In Re Sharon Steel Corp., 154 B.R. 53 (W.D. Pa. 1993)
May 12, 1993
UNITED STATES TRUSTEE, Appellant,
PRICE WATERHOUSE, et al., Appellees.
United States District Court, W.D. Pennsylvania.
Herbert P. Minkel, Jr., New York City, for Price Waterhouse.
Stephen I. Goldring, Pittsburgh, PA, trustee.
BLOCH, District Judge.
Presently before the Court is an appeal filed by the United States Trustee from a bankruptcy court order dated March 17, 1993. In reviewing this bankruptcy court order, this Court may set aside findings of *54 fact if they are clearly erroneous. In re Morrissey, 717 F.2d 100, 104 (3d Cir. 1983). All questions of law are subject to plenary review. Brown v. Pennsylvania State Employees Credit Union, 851 F.2d 81, 84 (3d Cir.1988).
Sharon Steel Corporation, Sharon Specialty Steel, Inc., and Monessen, Inc. (collectively "debtors") each filed a voluntary petition under Chapter 11 of the Bankruptcy Code on November 30, 1992. The cases are being jointly administered.
On December 7, 1992, debtors filed an application for authorization to employ Price Waterhouse as accountant and financial adviser (the application). By order dated December 29, 1992, the bankruptcy court authorized such employment retroactively to the filing date of November 30, 1992, and continuing until January 7, 1993. A hearing was held on January 7, 1993, to consider the continued employment of Price Waterhouse.
On March 17, 1993, Bankruptcy Judge Warren Bentz filed an opinion wherein Judge Bentz approved the continued appointment of Price Waterhouse as accountant and financial adviser. 152 B.R. 447. The United States Trustee has appealed that holding.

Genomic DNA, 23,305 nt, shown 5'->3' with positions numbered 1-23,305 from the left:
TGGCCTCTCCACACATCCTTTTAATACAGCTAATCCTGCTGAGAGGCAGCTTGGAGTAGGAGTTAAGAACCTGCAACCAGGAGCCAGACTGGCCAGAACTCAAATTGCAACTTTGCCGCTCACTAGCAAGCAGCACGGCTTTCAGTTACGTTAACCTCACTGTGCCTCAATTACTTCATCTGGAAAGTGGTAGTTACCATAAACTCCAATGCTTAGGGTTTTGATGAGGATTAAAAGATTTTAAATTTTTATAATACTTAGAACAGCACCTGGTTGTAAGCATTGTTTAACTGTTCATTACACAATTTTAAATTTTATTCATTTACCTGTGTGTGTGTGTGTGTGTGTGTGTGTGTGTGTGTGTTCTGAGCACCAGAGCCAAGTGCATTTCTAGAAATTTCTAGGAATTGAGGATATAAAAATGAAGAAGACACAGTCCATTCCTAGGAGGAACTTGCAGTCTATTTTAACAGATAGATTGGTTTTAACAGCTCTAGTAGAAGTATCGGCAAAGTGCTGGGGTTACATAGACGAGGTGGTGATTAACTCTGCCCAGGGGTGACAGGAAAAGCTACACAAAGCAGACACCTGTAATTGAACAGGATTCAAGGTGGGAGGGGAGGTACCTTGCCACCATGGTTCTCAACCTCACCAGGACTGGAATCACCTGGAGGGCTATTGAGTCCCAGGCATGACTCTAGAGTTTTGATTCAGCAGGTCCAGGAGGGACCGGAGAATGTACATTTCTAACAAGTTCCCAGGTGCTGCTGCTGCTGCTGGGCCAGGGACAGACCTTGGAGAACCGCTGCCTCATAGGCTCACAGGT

The United States Trustee objects to the application on the basis that Price Waterhouse holds a pre-petition unsecured claim in the amount of $875,894.15. The United States Trustee asserts that Price Waterhouse is ineligible for employment by the debtors as Price Waterhouse cannot satisfy the requirement of 11 U.S.C. § 327(a) that it be disinterested. No other party opposes the application.
Under 11 U.S.C. § 1107(a), a debtor in possession may generally select its own professionals without interference. 11 U.S.C. § 1107(a). A debtor's selection, however, is subject to the limitations of 11 U.S.C. § 327(a) the professionals must be "disinterested persons" and not have any "interest adverse to the estate." 11 U.S.C. § 327(a). Title 11 U.S.C. § 101(14) (A) defines "disinterested person" as one that "is not a creditor. . . ." 11 U.S.C. § 101(14) (A).
It is uncontested that Price Waterhouse is a creditor of the estate. Therefore, if read and interpreted literally, as argued by the United States Trustee, Price Waterhouse would be barred as creditor as it is per se "interested."